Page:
History

In 1886, the Hospital Sisters of St. Francis founded St. John's Hospital School of Nursing.

Their mission was to care for the sick and needy of the community in a spirit of joy, respect and commitment to competence. From that day to the present, the values and vision of the Hospital Sisters have underscored and directed the efforts of the faculty and students.

Initially the school was created as a two-year diploma program to educate members of the founding religious order. In 1912 the school accepted the first lay women. In 1952, when the National League for Nursing first began its accreditation program for schools of nursing, St. John's was among those who came forward to meet this new challenge. 

St. John's School of Nursing transitioned into St. John's College in 1991. Today, St. John's College students can earn a bachelor or master's of science degree in nursing. Students may attend a wide variety of colleges and universities to study the arts and sciences prior their immersion in nursing theory and practice at St. John's College.

St. John's has been cited as the oldest Catholic hospital based school of nursing in the United States. During our long and rich history, we have undergone many transitions. However, the constant has been dedication to the education of professional nurses whose practice exemplifies excellence in health care. 

Commitment to Diversity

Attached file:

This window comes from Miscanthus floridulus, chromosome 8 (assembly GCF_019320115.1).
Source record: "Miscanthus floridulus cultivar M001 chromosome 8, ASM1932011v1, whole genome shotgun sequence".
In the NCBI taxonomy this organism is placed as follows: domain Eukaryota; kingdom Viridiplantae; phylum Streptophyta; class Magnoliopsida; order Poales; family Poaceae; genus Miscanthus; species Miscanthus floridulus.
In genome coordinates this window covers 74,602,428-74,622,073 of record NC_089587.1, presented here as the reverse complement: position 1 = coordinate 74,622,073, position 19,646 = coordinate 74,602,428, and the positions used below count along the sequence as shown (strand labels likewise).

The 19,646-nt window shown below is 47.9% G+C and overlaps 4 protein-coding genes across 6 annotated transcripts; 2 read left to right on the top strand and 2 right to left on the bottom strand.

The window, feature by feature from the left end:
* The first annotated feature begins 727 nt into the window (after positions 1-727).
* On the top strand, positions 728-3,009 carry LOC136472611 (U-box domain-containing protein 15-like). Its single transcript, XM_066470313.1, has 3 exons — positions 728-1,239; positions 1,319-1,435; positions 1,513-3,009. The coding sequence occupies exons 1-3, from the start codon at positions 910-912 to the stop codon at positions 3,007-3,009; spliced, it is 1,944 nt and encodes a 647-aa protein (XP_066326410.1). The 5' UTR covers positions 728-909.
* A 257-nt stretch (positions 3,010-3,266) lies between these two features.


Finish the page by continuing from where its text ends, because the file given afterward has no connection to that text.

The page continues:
As a Black woman, I have experienced racism on several occasions throughout the years. My parents shared many stories of being denied access to certain establishments because of the color of their skin. They always encouraged my siblings and me to work hard, reach for our dreams but be careful of our surroundings.

I was reminded of the real dangers that still exist in our black communities after watching the tragic murder of George Floyd by a white police officer shared on video across the world.

After this tragedy, I am encouraged by the peaceful protesting in our communities and across the world in the pursuit of change. We are witnessing a movement of extreme significance. I encourage everyone to safely advocate for equal rights for all.

This is something I have made a priority in my career and will continue to advocate and ensure equal access to education and safe environments to learn. Our mission at St. John’s College of Nursing is foundational from the Hospital Sisters of St. Francis, to provide spiritual, ethical and professional nursing development to all students, no matter the color of their skin. Diversity is embraced at the college and at Hospital Sisters Health System facilities.

I want our current students, prospective students and parents to know they are welcome to speak freely, collaborate and will be prepared for the future of nursing at our college. We are all in this together, let us be the change.

Charlene Aaron, PhD, RN
Chancellor of St. John's College of Nursing